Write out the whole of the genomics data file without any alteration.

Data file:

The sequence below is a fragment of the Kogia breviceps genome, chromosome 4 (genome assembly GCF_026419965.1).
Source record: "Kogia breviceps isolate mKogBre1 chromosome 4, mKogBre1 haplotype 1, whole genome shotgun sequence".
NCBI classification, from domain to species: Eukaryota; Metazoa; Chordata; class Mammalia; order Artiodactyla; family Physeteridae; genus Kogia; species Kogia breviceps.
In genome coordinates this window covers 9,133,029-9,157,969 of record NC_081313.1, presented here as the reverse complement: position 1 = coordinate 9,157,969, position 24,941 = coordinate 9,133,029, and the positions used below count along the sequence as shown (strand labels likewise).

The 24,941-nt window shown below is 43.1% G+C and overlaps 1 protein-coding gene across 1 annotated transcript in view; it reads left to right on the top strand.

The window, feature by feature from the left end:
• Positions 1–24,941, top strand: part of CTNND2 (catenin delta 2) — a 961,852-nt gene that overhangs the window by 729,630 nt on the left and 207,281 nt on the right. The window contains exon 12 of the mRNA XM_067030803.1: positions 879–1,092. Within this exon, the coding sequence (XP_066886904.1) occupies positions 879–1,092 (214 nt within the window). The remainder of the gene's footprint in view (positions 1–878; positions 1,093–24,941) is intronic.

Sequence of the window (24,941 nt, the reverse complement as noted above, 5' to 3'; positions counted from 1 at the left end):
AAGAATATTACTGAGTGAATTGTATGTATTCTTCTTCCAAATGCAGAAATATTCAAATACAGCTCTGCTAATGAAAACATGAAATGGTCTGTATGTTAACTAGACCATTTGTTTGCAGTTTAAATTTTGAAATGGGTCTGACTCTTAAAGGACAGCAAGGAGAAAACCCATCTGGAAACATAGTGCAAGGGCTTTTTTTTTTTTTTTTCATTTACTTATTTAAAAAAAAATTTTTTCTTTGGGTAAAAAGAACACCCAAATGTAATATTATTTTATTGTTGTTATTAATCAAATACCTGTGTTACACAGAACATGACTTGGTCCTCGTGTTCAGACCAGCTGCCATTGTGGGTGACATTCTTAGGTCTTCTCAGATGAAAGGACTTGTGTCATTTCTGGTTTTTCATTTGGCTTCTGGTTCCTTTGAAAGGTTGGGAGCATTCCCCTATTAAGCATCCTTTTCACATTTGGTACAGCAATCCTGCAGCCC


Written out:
The sequence below is a fragment of the Kogia breviceps genome, chromosome 4 (genome assembly GCF_026419965.1).
Source record: "Kogia breviceps isolate mKogBre1 chromosome 4, mKogBre1 haplotype 1, whole genome shotgun sequence".
NCBI classification, from domain to species: Eukaryota; Metazoa; Chordata; class Mammalia; order Artiodactyla; family Physeteridae; genus Kogia; species Kogia breviceps.
In genome coordinates this window covers 9,133,029-9,157,969 of record NC_081313.1, presented here as the reverse complement: position 1 = coordinate 9,157,969, position 24,941 = coordinate 9,133,029, and the positions used below count along the sequence as shown (strand labels likewise).

The 24,941-nt window shown below is 43.1% G+C and overlaps 1 protein-coding gene across 1 annotated transcript in view; it reads left to right on the top strand.

The window, feature by feature from the left end:
• Positions 1–24,941, top strand: part of CTNND2 (catenin delta 2) — a 961,852-nt gene that overhangs the window by 729,630 nt on the left and 207,281 nt on the right. The window contains exon 12 of the mRNA XM_067030803.1: positions 879–1,092. Within this exon, the coding sequence (XP_066886904.1) occupies positions 879–1,092 (214 nt within the window). The remainder of the gene's footprint in view (positions 1–878; positions 1,093–24,941) is intronic.

Sequence of the window (24,941 nt, the reverse complement as noted above, 5' to 3'; positions counted from 1 at the left end):
AAGAATATTACTGAGTGAATTGTATGTATTCTTCTTCCAAATGCAGAAATATTCAAATACAGCTCTGCTAATGAAAACATGAAATGGTCTGTATGTTAACTAGACCATTTGTTTGCAGTTTAAATTTTGAAATGGGTCTGACTCTTAAAGGACAGCAAGGAGAAAACCCATCTGGAAACATAGTGCAAGGGCTTTTTTTTTTTTTTTTCATTTACTTATTTAAAAAAAAATTTTTTCTTTGGGTAAAAAGAACACCCAAATGTAATATTATTTTATTGTTGTTATTAATCAAATACCTGTGTTACACAGAACATGACTTGGTCCTCGTGTTCAGACCAGCTGCCATTGTGGGTGACATTCTTAGGTCTTCTCAGATGAAAGGACTTGTGTCATTTCTGGTTTTTCATTTGGCTTCTGGTTCCTTTGAAAGGTTGGGAGCATTCCCCTATTAAGCATCCTTTTCACATTTGGTACAGCAATCCTGCAGCCC